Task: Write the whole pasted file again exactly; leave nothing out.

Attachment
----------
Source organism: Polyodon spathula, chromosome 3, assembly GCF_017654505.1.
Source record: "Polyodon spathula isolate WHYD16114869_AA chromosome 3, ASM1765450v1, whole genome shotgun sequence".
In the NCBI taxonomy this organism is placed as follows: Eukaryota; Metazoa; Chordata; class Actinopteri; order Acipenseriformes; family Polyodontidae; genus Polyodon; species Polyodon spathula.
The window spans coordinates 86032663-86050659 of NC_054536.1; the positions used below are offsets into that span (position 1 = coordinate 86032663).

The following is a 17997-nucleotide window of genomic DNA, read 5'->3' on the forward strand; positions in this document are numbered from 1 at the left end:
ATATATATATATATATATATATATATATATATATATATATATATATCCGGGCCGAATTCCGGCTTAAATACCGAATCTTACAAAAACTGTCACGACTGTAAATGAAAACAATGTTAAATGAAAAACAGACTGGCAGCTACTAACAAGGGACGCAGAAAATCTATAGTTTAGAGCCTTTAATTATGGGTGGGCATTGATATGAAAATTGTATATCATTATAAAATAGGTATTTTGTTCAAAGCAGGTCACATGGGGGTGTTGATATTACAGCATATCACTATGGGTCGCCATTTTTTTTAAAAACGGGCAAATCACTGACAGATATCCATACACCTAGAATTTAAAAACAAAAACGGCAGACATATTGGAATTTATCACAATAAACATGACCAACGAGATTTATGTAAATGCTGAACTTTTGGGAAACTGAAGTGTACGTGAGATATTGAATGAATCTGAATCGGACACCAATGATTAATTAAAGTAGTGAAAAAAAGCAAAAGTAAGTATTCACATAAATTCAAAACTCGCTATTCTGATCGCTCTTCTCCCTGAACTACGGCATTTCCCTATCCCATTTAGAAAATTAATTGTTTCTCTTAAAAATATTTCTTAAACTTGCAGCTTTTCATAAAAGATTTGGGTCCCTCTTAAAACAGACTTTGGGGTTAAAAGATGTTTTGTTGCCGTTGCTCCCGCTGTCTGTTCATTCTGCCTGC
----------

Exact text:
Source organism: Polyodon spathula, chromosome 3, assembly GCF_017654505.1.
Source record: "Polyodon spathula isolate WHYD16114869_AA chromosome 3, ASM1765450v1, whole genome shotgun sequence".
In the NCBI taxonomy this organism is placed as follows: Eukaryota; Metazoa; Chordata; class Actinopteri; order Acipenseriformes; family Polyodontidae; genus Polyodon; species Polyodon spathula.
The window spans coordinates 86032663-86050659 of NC_054536.1; the positions used below are offsets into that span (position 1 = coordinate 86032663).

The following is a 17997-nucleotide window of genomic DNA, read 5'->3' on the forward strand; positions in this document are numbered from 1 at the left end:
ATATATATATATATATATATATATATATATATATATATATATATATCCGGGCCGAATTCCGGCTTAAATACCGAATCTTACAAAAACTGTCACGACTGTAAATGAAAACAATGTTAAATGAAAAACAGACTGGCAGCTACTAACAAGGGACGCAGAAAATCTATAGTTTAGAGCCTTTAATTATGGGTGGGCATTGATATGAAAATTGTATATCATTATAAAATAGGTATTTTGTTCAAAGCAGGTCACATGGGGGTGTTGATATTACAGCATATCACTATGGGTCGCCATTTTTTTTAAAAACGGGCAAATCACTGACAGATATCCATACACCTAGAATTTAAAAACAAAAACGGCAGACATATTGGAATTTATCACAATAAACATGACCAACGAGATTTATGTAAATGCTGAACTTTTGGGAAACTGAAGTGTACGTGAGATATTGAATGAATCTGAATCGGACACCAATGATTAATTAAAGTAGTGAAAAAAAGCAAAAGTAAGTATTCACATAAATTCAAAACTCGCTATTCTGATCGCTCTTCTCCCTGAACTACGGCATTTCCCTATCCCATTTAGAAAATTAATTGTTTCTCTTAAAAATATTTCTTAAACTTGCAGCTTTTCATAAAAGATTTGGGTCCCTCTTAAAACAGACTTTGGGGTTAAAAGATGTTTTGTTGCCGTTGCTCCCGCTGTCTGTTCATTCTGCCTGC